My heart is racing. I haven’t just finished my Yasso 800s, I’m sitting in a Clinical Dietetics lecture, one of my favourite modules. If I was wearing a heart rate monitor right now I’m sure it would be registering far above my normal resting HR – but I’ve forgotten to charge my Apple Watch (typical) and just one of the casualties of my hyper stressed state right now, (my stomach is another but that’s TMI).
I’ve lost count of how many times I’ve woken during the previous two nights.
During yesterday’s 5.45am run I was struggling to run my usual easy run pace of 9.20ish, so I practiced something I’d written about in my Women’s Running blog post and was kind to myself. I switched the watch to overall time, forgot about my pace and enjoyed listening to a podcast in the quiet morning. This run was an easy recovery run, and I made sure it was just that.
I returned home, feeling rejuvenated, unworried about my run. Sadly my commute revved up my stress levels, having to stand on a delayed overcrowded train for over an hour, usually the time I use to work, eat breakfast and prepare for my day. I hadn’t realised I was so on edge until I started noticing my physical symptoms, and noticing how much harder my runs were feeling. I was eating badly, reaching for sugar and caffeine, which isn’t helping things.
I did have a half marathon race on my schedule for Sunday, but I texted my coach yesterday morning saying I was feeling widely unprepared and didn’t want to race, and she suggested I run it as a long training run but in a race situation. Sounds good to me.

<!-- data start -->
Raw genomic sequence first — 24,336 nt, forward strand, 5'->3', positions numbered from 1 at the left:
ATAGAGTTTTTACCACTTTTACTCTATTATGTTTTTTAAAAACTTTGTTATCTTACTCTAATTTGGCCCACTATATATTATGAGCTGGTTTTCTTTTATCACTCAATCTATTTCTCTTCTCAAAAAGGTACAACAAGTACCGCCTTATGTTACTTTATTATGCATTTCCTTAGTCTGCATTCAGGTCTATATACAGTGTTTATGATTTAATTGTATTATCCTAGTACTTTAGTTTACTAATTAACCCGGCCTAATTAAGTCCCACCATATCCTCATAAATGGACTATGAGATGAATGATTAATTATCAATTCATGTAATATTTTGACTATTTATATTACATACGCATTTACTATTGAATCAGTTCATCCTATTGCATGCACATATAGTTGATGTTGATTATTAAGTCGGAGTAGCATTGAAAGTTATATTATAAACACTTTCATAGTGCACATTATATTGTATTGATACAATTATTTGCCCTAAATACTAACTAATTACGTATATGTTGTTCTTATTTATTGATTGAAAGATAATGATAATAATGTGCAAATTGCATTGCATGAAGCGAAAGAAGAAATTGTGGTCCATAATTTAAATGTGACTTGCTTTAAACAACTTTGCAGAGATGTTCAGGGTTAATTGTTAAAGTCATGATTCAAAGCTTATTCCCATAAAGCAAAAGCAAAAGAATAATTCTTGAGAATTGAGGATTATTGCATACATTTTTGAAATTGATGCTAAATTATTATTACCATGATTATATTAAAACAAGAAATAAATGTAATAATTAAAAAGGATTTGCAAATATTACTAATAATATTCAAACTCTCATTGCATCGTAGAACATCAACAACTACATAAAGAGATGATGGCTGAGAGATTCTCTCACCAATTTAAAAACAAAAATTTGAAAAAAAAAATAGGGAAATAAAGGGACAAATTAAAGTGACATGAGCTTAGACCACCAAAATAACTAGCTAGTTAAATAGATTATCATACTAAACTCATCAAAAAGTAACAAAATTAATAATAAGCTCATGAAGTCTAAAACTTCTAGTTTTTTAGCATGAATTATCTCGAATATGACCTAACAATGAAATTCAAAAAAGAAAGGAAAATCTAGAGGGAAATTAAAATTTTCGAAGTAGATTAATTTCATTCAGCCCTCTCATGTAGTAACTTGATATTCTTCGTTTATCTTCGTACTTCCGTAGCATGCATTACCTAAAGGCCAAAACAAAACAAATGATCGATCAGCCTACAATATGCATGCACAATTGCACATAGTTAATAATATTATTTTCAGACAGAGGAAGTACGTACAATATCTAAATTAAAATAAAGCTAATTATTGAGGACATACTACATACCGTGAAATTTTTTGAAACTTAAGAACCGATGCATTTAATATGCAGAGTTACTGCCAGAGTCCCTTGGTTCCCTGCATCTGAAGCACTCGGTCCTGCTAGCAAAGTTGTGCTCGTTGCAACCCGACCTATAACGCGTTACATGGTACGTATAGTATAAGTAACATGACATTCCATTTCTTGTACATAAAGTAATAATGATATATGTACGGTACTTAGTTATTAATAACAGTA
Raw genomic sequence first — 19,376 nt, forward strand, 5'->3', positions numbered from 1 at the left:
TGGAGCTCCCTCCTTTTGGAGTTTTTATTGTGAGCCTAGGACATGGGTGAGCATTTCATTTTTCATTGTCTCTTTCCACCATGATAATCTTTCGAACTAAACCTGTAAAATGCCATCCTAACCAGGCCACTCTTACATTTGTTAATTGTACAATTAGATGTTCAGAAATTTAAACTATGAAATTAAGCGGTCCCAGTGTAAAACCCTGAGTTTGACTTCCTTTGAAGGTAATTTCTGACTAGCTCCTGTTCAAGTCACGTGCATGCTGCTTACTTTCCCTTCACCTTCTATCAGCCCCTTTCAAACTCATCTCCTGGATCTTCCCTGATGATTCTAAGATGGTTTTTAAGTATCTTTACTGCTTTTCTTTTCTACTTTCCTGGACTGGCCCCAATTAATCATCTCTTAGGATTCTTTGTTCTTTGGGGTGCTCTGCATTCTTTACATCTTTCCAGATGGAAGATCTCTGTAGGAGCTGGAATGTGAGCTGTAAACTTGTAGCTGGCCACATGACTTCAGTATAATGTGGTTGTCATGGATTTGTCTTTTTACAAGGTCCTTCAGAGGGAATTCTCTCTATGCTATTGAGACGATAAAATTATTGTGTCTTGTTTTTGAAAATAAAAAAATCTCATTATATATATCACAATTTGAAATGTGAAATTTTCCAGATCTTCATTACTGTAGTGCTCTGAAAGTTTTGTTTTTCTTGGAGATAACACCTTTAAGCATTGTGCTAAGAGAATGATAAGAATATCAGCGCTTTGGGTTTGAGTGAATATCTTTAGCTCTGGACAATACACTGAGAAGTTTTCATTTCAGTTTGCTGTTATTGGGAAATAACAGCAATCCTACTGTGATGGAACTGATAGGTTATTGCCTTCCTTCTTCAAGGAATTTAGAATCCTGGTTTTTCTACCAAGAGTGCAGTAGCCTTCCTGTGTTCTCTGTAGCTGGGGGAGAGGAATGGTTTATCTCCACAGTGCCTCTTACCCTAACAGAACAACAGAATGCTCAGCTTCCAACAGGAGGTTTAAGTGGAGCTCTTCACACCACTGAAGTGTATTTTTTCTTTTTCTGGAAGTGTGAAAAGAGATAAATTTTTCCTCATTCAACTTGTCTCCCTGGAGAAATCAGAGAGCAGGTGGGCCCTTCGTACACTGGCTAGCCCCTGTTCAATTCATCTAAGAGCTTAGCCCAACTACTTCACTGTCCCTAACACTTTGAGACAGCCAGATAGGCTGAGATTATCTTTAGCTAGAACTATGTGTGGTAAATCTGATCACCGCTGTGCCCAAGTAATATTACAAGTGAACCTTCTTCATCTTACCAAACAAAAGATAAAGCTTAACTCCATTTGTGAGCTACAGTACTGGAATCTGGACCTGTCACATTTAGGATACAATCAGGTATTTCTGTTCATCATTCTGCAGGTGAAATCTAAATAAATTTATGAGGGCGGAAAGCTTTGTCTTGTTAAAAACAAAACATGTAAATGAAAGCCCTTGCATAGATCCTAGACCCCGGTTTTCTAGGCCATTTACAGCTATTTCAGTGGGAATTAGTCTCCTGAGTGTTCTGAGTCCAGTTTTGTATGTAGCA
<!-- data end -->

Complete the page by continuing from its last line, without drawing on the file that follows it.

My stress is officially affecting my marathon training.
In a talk I went to the other day, Women’s Health editor, Amy, talked about a PT calling her out on her stress levels, she said something pretty interesting; Stress can make or break your workout. When you’re stressed you actually don’t exhale properly, you don’t take properly deep breaths, changing the CO2 content in your body, reducing the O2 available to feed your cells. Improper breathing switches on your sympathetic nervous system – this is the system that is your fight or flight mode. Your heart rate accelerates, blood vessels constrict and blood pressure rises.
Running and working out is a stressor, although most of the time it’s a eustress, a good stress. But that it puts stress on your body nonetheless. Whether that’s a speed workout, tempo or long run, you’re asking your body to do a lot. And that’s great, you add your recovery time in and you’re ready for your next hard workout.
But if there’s the added stress of a work deadline, a family issue, relationship problems, exams…whatever else you have going on, then the body (not to mention your mind) can find it hard to balance the two or more conflicting stressors. It can take longer to recover, to adapt and recover after your run or workout.
A study in 2012 found that those put on a training plan that had other stresses in their lives showed very little performance change over the period – effectively their outside stress blocked their progress.
The outside stress and the inside stress can be working in conflict with one another, limiting adaptation from your training.
Not only this, but ‘distress’, the bad type of stress disrupts sleep, increases ghrelin (the hormones making you want to eat all the crap in sight), and increases inflammation. None of these make for productive workouts.
So what should we take from this?
Well be kind to yourself. Address the areas of stress that you can, and remove others. If your run is stressing you out and you have a lot going on in your life, swap it to an easy run, or a walk, or a bike ride, or an early night. Ultimately, running and working out is for fun, it’s a hobby and it’s for the benefit of our health. If it’s stressing you out then it’s actually negatively affecting your health.
Similarly, if you can’t work out why your run felt so hard, why you’re struggling to keep up in your workout class, or you can’t bring yourself to lace up your trainers when you usually spring out of the door, take a look at what else you have going on that could be affecting your performance.
Then take a big deep breath in, and relax…